18- "In the occident there are paintings bearing Arabic numerals and suggest that such numerals became in 1215 AD something familiar and conventional among the folk".

19- "The German historian of mathematics, Moritz Benedikt Cantor (1829 - 1920), says in his book: "Vorlesungen über Geschichte der Mathematik" [History of mathematics], that Leonardo, in the first chapter of his book: Liber Abaci, wrote about the Arabic numerals saying:
The nine Indian digits are: (9, 8, 7, 6, 5, 4, 3, 2, 1) and with all of them in addition to this sign "0", named the Arabic zero, any number whatsoever can be written".
[Referring to the Arabic numerals in the Ghebari (Arabic-Western) form - being agreed already upon their Arabism - with (the nine Indian digits) is not - after we have known that all - but a mistranslation, or intended ungratefulness and injustice against Arabs and Moslems and their debt, as happened before by Radulph Von Laon (in point 11 earlier), and as allegedly ascribed the manufacturing of the compass in Europe to the so-called Flavio Gioia, before the falsehood of that allegation has just recently proved.
The fact is that the Arabs themselves had given the name "Alhendi" to the art of their numerals and decimal system since it was the art/system used by the Arabic traders with India, just as it happens to say: "this is the ship of India", meaning: the ship going to India, not being an Indian ship.  Thence, this name has misunderstandingly got by such as Leonardo; as the Arabic merchants used to bring to Europe the rice, sugar, bananas, and spices from Indian subcontinent.  As for the referring to the zero with: "the Arabic Sefro", the explanation of it would be that the Arab inventing the zero had come relatively later on, and after the calculation with the Arabic numerals have got out from the space of trade to the space of scientific knowledge, so the use of the numerals with its zero have not any more been limited to the Arabic trade with India].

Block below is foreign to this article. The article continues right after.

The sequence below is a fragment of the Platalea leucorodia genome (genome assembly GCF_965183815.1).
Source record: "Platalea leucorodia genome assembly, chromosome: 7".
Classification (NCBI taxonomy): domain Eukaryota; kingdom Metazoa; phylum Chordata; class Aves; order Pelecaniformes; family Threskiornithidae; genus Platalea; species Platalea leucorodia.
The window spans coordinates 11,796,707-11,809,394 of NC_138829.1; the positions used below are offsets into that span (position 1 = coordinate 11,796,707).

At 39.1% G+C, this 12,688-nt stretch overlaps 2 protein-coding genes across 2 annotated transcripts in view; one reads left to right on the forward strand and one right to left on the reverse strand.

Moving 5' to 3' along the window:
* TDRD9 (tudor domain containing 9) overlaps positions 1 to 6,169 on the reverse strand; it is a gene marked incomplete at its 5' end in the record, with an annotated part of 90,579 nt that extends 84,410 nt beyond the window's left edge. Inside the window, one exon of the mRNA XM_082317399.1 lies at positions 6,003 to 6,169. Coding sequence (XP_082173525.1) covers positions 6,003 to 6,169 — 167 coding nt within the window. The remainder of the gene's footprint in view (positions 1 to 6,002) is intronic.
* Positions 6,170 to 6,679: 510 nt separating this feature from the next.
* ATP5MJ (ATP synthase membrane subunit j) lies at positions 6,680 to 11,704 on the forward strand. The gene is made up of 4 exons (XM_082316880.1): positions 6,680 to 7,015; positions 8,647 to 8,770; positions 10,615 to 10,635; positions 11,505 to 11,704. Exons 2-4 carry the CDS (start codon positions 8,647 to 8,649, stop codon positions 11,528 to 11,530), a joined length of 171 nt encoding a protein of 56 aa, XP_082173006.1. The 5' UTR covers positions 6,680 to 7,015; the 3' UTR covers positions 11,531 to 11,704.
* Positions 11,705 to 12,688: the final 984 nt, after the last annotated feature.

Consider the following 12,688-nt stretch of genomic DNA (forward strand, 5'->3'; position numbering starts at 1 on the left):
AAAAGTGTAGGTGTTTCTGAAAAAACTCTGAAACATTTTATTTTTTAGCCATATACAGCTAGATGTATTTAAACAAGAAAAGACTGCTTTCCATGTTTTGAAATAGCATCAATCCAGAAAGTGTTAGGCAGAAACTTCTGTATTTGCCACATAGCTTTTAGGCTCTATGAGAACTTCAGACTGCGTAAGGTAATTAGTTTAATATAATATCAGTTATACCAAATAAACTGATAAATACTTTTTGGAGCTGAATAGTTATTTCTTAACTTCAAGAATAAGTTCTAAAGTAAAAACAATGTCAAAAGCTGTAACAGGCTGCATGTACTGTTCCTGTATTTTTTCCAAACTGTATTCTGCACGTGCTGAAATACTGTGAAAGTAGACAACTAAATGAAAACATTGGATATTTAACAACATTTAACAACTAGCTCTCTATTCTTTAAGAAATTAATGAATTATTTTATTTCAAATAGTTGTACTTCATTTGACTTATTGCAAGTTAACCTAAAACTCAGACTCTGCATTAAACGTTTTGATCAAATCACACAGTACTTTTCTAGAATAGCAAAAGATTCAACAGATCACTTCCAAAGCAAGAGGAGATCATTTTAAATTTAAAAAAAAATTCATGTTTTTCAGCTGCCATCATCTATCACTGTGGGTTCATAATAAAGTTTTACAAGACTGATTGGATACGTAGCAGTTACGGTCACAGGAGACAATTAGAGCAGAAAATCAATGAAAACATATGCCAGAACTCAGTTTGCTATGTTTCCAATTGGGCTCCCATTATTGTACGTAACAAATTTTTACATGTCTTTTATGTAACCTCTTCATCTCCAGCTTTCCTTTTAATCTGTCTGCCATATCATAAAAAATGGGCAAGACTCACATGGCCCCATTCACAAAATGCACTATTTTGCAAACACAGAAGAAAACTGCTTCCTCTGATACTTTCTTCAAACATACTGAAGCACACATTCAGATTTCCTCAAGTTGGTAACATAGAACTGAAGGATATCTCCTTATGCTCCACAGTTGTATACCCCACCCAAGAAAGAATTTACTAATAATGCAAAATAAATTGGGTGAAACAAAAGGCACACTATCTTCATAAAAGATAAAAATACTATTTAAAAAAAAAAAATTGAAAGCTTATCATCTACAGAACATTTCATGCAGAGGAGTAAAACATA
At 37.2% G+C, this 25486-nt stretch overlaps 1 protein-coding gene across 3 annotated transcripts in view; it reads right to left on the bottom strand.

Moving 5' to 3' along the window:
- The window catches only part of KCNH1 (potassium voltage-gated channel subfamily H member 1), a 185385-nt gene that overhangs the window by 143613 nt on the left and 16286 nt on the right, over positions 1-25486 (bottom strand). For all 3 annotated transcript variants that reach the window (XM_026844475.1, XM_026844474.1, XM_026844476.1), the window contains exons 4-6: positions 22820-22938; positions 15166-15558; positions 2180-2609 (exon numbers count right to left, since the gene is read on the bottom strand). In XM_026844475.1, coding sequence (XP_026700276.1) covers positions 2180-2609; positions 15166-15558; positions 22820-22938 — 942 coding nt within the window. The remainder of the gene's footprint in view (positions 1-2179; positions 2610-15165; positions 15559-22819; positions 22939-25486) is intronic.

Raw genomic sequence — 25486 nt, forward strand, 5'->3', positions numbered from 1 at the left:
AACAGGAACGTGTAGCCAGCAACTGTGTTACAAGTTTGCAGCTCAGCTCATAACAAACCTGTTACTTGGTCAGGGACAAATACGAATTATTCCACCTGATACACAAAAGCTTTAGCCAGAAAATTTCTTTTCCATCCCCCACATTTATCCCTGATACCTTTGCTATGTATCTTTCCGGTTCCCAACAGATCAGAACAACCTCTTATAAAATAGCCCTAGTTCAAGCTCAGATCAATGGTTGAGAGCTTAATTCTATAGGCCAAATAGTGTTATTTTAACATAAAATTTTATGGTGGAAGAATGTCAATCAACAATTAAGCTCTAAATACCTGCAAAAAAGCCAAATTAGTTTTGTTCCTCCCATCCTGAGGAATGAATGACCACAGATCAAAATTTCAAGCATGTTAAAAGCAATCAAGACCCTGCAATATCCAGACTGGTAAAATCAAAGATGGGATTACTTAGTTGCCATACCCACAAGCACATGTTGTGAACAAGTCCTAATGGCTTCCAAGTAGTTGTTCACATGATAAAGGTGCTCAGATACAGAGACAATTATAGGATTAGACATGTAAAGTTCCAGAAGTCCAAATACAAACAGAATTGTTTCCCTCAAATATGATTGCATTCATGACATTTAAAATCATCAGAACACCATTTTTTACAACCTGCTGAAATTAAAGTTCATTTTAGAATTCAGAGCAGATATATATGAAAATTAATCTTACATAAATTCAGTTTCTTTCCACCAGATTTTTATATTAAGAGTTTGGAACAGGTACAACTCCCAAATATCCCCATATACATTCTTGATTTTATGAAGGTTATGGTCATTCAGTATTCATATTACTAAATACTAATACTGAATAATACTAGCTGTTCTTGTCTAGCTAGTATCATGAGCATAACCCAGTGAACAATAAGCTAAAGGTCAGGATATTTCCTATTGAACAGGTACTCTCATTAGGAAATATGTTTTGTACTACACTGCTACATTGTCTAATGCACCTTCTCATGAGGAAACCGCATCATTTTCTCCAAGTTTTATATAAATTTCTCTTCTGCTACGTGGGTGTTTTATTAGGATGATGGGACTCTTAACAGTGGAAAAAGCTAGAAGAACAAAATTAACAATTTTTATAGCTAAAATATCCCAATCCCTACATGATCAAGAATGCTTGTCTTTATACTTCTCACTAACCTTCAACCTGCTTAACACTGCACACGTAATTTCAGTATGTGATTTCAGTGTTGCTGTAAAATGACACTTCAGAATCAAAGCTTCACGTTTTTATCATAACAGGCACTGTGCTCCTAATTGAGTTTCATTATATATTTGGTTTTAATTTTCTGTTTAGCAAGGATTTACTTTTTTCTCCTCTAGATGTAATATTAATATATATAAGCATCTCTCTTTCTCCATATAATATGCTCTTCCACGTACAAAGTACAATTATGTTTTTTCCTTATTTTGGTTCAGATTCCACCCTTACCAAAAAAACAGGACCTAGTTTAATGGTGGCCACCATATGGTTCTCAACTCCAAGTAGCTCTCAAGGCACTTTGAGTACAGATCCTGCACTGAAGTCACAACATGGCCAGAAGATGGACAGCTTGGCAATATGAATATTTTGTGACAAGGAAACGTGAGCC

20- "When the Arabs learnt the Indian numerals including the sign "0" which is called "Sunya", meaning: emptiness, they translated it into Arabic as (Sefer)".
[Arabs have never ever used to translate names so to translate this one, rather they transliterated nouns so that they take them in the nearest vocal to the Arabic tongue as they did with: "Assend Hend, for Siddhanta" from Indians, "Derham, for Drahma", "Deenarr, for Dinara", "Meghnatees, for Magnetis", "Astorlab, for Astrolabus", book of "Almgasti, for Emegale Mathematike" (by Ptolemy), all from ancient Greek in Syria, without translating their meaning.  Neither they have translated "Albatra'a, for Petra, "Ghernata, for Granada (which is a fruit), "Saqalliyat, for Sikelia (Sicily)", nor many more else.  Furthermore, the zero has no existence as a digit in any figure in Tamil script - the fourth biggest Indian language - and which was added to their digits at present.  So if Indians were those who have invented it, Tamil would have known it before Arabs, as the ten, hundred, and thousand are expressed - successively - by Tamil with the following figures: ௲ ௱ ௰.  Still, "Sefer" in Arabic is an adjective, not a name/noun, meaning: something empty, which is the decimal position. The multi-name of the zero with Indians decides the Arabism of the zero whose name has not varied among Arabs, Eastern as well as Western.  Added to this is what Leonardo has himself written in his book attributing the zero with "Arabic", as aforesaid in point (19).

21- "As Leonardo has taken from Arabs their way in writing the numerals from right to left, he also took from them the word of the zero (Sefro) and wrote it in Latin: Cephrum".